« A la mode à la mode » – From Paris Fashion Week to Beijing “Chic”
“A la mode à la mode” – From Paris Fashion Week to Beijing “Chic”
The Paris Fashion Week is a highlight in the fashion calendar. Thousands of brands, creative designers, sellers and buyers and trade associations from throughout the world occupy various parts of the French capital to talk business, new trends and future stars. The fashion industry is a huge global enterprise and one of the European flagship industries whether in haute couture or prêt-à–porter (ready-to-wear). This success is built on a respect for tradition, craftsmanship and creativity. Creators are the driving force behind an industry that calls on consumers’ hedonism, desire to emulate others or to celebrate their own individual identities.
Chinese cities, garment industries and fashion associations are keen to associate with European fashion designers and brands. I went to Paris keen to ascertain how China was represented at the Paris Fashion Week.
After all, China is the second largest economy in the world. It is also rated the 3rd largest fashion market after the USA and Japan. China’s highest authorities have made the development of the creative industries an economic and policy priority. China has made the decision to develop its service industries and to transform the focus of its economy from “Made in China” to “Create in China”. The country organizes important fashion shows and fairs notably in Beijing, Shanghai, Shenzhen and Guangzhou. The Beijing “Chic” fair taking place every March is pushing for international credibility as China and Hong Kong are now the first export market for French and Italian Prêt-à-Porter. In the south of the country Shenzhen and Guangzhou, the main garment manufacturing centre, are organizing important fashion events to support matchmaking between European creators and local manufacturers or distributors.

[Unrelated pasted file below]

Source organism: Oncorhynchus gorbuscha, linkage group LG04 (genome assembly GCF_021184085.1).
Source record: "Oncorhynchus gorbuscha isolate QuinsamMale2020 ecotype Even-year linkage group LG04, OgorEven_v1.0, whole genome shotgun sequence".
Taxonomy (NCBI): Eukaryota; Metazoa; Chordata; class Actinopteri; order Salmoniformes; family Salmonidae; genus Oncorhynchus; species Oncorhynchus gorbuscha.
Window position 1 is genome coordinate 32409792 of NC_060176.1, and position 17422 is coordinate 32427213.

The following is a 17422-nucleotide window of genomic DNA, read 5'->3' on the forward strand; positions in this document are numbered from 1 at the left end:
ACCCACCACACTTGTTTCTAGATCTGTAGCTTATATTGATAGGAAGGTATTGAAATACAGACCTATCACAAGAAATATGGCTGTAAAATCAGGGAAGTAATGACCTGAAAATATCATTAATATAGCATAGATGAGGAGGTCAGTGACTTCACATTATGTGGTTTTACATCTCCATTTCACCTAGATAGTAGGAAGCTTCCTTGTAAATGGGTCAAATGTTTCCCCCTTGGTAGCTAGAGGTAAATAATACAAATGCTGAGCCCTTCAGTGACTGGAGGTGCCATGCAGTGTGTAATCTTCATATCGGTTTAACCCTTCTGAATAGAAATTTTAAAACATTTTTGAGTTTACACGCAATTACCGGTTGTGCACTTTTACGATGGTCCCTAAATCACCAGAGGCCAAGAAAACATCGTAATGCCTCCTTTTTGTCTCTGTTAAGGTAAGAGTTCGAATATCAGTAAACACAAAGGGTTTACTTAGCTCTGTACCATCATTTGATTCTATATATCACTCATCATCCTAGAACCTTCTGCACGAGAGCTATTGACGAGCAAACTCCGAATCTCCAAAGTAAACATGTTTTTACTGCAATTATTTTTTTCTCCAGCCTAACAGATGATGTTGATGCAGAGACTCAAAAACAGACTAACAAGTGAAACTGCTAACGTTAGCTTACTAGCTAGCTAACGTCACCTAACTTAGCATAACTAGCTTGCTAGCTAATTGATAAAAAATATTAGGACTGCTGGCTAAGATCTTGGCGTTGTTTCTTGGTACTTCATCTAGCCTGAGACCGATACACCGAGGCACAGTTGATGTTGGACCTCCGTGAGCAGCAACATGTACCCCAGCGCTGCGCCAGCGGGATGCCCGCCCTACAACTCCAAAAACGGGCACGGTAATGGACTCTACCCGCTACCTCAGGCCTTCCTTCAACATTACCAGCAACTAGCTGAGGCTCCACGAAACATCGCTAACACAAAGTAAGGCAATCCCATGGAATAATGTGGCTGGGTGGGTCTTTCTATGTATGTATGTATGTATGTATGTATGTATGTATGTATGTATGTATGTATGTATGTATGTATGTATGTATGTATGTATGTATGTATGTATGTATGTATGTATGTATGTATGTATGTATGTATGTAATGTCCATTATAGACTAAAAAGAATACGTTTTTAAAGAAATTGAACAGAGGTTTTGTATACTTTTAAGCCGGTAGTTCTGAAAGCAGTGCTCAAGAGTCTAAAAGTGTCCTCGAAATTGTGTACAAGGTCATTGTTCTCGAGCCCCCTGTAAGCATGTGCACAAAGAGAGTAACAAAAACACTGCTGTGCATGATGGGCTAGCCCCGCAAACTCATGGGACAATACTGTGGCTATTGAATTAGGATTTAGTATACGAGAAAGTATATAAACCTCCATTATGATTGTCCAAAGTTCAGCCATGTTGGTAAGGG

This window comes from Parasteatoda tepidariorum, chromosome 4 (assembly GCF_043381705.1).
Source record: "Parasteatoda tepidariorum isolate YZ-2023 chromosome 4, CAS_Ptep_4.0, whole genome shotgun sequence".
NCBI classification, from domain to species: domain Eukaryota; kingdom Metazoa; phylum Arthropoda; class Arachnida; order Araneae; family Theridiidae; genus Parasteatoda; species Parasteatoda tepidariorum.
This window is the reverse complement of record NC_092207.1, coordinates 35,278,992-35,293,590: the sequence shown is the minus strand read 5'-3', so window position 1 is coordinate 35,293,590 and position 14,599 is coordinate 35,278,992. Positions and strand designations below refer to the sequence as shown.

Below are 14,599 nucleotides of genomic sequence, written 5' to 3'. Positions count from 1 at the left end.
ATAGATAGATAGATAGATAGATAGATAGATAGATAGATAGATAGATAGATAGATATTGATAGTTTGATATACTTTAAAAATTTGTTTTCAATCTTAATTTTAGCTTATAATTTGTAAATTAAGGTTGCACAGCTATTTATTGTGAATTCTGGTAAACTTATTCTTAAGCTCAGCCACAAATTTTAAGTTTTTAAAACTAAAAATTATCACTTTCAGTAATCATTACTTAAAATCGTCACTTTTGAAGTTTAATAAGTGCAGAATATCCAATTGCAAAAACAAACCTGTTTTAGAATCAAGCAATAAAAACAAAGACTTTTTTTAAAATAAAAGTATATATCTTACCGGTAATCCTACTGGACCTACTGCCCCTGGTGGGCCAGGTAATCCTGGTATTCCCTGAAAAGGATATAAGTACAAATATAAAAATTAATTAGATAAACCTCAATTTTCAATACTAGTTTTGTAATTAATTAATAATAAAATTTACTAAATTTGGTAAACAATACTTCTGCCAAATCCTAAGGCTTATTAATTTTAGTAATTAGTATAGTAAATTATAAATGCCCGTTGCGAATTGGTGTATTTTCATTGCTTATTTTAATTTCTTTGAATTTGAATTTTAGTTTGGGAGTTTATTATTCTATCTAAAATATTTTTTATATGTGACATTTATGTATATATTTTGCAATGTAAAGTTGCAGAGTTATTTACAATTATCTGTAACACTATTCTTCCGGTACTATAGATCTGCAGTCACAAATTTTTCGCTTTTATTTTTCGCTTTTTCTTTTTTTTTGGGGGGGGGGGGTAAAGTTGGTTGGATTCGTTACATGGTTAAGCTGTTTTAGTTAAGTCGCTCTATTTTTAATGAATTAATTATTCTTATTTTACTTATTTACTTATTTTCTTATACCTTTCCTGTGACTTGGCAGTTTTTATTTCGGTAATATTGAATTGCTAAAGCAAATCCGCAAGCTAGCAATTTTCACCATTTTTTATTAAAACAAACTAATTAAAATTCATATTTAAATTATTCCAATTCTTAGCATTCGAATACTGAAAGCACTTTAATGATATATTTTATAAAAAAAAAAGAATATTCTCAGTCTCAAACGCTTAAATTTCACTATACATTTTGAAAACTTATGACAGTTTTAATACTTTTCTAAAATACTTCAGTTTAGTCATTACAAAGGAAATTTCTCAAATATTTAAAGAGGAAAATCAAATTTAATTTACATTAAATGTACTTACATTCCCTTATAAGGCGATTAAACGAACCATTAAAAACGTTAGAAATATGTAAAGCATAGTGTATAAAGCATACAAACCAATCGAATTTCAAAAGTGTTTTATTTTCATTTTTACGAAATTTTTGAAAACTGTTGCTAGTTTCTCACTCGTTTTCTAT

To my astonishment the Chinese presence at the Paris Fashion Week was rather discreet. This contrasted with my experience of the large delegations attending music, book, design or film markets in Cannes, Frankfurt, Milan or Berlin.
Making in ways into fashion is key for China to develop its creative credentials. Fashion is the driving force of the textile and garment industries, a multibillion Euro global industry. Fashion also leads to the growth of retailing, ecommerce, new technology applications but also tourism. The textile industry not only creates employment and wealth, it is also the expression of tradition, customs, local cultures and craftsmanship, social values and heritage, the reinterpretation of the past, its enrichment. Like other cultural industries fashion mines the cultural resources of territories and people to elevate a country’s memory and traditions to contemporary relevance. Fashion is the expression of a country’s taste and quality of life. It is also the vehicle for the development of creativity and innovation in society. Therefore the development of fashion in China is simultaneously the necessity to:
– Stimulate indigenous creation and talents.
– Re-discover tradition and craftsmanship.
– Reappropriate a rich history, culture and industry in a contemporary context.